As a web hosting company running thousands of websites and even more email accounts, we are constantly battling spam. Usually the spam is incoming (sent to our customers), but sometimes our customers unknowingly send out spam. When we are made aware of a customer sending spam, we open a support ticket with our customer in order to determine the cause and a resolution. The majority of outgoing spam is because of a compromised email account (stolen password), server, or vulnerable website that is being exploited by a spammer in order to mask their activities. Even though our customer didn’t directly send the spam, their account was involved in one way or another.

Spammers try and send spam through unsuspecting victim accounts in many ways, and we will cover the most common methods in this article. The methods below can target shared, reseller, VPS, and dedicated servers. It’s worth mentioning that when a website or server is compromised or ‘hacked’, an automated [tooltip title=”Botnet: A network of private computers infected with malicious software and controlled as a group without the owners’ knowledge, e.g., to send spam.”]botnet[/tooltip] is usually involved – many victims assume their website has been attacked by a specific person for a specific reason, however it’s usually due to a known and easily exploitable vulnerability on a website.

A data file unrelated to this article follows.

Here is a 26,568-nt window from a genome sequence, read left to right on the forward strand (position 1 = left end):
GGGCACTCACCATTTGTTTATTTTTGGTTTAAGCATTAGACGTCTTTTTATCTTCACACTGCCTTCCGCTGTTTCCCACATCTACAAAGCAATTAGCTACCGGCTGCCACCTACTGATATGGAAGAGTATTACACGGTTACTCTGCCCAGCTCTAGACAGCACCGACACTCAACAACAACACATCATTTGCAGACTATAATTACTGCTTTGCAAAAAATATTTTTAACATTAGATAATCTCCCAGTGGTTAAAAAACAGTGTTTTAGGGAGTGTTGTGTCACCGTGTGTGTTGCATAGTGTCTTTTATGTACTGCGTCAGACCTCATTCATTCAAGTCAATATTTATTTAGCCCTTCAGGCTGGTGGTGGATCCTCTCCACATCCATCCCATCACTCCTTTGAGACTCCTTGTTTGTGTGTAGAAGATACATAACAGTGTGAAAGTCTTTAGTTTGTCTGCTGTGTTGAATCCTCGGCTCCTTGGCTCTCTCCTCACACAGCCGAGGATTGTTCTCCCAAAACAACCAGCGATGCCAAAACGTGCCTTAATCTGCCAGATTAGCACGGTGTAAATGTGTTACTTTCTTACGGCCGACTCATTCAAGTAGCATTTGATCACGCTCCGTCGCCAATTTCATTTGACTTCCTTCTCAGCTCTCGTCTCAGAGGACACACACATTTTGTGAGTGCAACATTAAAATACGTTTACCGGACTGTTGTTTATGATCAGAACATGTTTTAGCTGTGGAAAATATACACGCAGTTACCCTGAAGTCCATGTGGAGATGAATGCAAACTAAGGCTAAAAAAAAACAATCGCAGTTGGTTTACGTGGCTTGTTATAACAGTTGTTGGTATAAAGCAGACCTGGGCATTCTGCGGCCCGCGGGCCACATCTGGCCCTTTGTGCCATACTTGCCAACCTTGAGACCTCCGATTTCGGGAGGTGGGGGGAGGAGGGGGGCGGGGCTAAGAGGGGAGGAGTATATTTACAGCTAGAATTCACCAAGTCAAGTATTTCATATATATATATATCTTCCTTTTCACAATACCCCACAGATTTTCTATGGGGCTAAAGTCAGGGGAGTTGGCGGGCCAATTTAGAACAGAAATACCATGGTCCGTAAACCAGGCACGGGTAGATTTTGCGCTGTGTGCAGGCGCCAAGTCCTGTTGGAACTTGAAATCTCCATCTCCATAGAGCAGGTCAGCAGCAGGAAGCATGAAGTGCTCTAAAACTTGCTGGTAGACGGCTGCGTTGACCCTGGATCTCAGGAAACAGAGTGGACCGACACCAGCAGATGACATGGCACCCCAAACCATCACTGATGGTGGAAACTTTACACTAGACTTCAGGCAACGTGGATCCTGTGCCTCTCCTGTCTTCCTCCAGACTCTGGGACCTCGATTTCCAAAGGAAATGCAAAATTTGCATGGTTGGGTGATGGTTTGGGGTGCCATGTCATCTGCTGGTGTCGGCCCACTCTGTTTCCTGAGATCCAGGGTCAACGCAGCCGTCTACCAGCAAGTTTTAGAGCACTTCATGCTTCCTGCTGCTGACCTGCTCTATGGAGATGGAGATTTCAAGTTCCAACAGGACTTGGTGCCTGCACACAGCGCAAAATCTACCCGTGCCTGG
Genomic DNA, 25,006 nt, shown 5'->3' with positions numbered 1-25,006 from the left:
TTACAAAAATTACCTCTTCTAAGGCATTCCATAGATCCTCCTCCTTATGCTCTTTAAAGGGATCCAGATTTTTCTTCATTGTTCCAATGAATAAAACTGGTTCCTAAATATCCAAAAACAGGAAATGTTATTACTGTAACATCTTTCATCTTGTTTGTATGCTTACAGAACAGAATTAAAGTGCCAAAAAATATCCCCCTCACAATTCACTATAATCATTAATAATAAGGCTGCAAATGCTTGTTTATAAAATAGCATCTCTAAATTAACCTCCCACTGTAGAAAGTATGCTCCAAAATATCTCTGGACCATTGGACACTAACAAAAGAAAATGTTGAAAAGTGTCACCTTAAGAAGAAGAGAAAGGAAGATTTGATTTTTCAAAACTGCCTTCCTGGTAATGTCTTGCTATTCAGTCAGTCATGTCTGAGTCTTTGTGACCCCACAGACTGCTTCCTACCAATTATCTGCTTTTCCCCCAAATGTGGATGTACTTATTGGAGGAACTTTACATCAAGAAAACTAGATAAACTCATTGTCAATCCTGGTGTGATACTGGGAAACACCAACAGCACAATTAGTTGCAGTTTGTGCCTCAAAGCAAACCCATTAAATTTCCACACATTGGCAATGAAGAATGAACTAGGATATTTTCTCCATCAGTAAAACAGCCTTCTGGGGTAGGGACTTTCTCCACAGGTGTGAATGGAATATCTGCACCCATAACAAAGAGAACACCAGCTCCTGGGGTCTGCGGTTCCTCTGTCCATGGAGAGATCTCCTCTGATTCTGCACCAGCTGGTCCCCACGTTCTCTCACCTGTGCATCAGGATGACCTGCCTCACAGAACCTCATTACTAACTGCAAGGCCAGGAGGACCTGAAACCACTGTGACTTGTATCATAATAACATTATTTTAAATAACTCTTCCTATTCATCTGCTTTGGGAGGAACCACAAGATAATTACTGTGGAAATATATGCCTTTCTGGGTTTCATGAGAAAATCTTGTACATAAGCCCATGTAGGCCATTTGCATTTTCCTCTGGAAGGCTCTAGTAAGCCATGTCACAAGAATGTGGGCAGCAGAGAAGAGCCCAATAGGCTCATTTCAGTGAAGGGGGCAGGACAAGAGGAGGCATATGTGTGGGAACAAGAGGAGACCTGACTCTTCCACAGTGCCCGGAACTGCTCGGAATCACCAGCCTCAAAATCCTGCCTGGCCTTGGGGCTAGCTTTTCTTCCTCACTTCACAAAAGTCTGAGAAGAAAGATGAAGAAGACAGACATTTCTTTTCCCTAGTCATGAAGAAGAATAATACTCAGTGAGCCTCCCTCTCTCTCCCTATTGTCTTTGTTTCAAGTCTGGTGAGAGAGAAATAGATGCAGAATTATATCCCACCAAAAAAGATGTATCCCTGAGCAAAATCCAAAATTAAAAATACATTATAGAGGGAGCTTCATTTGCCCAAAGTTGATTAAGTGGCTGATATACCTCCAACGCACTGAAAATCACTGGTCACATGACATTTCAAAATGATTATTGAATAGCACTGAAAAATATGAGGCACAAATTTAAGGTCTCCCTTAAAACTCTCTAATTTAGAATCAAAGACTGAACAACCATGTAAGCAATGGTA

Software Exploits

This category encompasses a vast range of possible entry points for spammers, including the operating system, server software (like Exim), and website software like WordPress.

For shared, reseller, and managed VPS/dedicated customers, the main concern is the software used to manage your website. This includes WordPress, Joomla, Drupal, forum software, and anything else that uses PHP. It is important to keep this type of software updated, including any plugins or themes you may have also installed. Over time, vulnerabilities are discovered in software, and updates or patches are released. There are many reasons people don’t upgrade their software – sometimes the process can be time consuming, or the website may no longer be maintained. But choosing not to upgrade, there is a greater risk of a spammer taking advantage of the security holes, leaving your website and web hosting account at risk.

WordPress Exploits

We’ve dedicated a category specifically to WordPress, because it’s one of the most popular content management systems, which means it’s most often exploited. Since WordPress features one-click upgrades within the administrator dashboard, we usually don’t see too many issues with the base software or plugins alone (as long as they’re kept up-to-date). The number one WordPress vulnerability is due to outdated 3rd party themes. Many themes include code called TimThumb, which makes it easy to resize images on the fly. In 2011, a major vulnerability was discovered in TimThumb that allowed malicious code to be uploaded to a hosting account. Once uploaded, the attacker could easily send spam upload malware. The code was quickly patched, but many theme developers didn’t release updates, so vulnerable websites were not patched by their owners.